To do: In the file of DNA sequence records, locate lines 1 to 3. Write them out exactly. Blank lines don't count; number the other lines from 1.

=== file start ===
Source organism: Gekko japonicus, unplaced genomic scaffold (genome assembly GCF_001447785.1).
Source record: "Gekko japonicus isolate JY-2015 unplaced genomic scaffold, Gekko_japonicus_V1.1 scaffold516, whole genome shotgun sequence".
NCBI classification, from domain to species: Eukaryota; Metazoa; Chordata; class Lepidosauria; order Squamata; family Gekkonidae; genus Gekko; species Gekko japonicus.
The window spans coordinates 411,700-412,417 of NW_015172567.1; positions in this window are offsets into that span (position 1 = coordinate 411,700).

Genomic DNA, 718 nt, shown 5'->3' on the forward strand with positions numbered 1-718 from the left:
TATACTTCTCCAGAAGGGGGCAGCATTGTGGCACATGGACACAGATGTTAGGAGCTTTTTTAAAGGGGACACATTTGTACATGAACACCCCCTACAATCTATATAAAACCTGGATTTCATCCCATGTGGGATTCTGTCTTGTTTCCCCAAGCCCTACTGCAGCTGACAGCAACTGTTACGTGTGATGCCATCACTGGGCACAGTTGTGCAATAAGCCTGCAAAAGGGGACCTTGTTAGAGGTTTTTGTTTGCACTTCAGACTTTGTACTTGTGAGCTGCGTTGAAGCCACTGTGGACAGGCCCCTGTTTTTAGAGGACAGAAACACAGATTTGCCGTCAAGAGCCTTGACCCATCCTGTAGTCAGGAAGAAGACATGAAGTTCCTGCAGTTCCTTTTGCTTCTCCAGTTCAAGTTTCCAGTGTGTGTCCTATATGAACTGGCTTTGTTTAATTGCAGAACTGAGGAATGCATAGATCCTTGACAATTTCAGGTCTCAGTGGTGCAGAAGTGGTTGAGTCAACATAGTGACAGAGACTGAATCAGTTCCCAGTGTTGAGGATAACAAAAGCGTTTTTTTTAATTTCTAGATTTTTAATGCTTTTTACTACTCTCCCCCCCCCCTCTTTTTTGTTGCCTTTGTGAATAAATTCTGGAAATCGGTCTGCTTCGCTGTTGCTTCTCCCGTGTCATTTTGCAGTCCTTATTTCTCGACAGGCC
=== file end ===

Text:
Source organism: Gekko japonicus, unplaced genomic scaffold (genome assembly GCF_001447785.1).
Source record: "Gekko japonicus isolate JY-2015 unplaced genomic scaffold, Gekko_japonicus_V1.1 scaffold516, whole genome shotgun sequence".
NCBI classification, from domain to species: Eukaryota; Metazoa; Chordata; class Lepidosauria; order Squamata; family Gekkonidae; genus Gekko; species Gekko japonicus.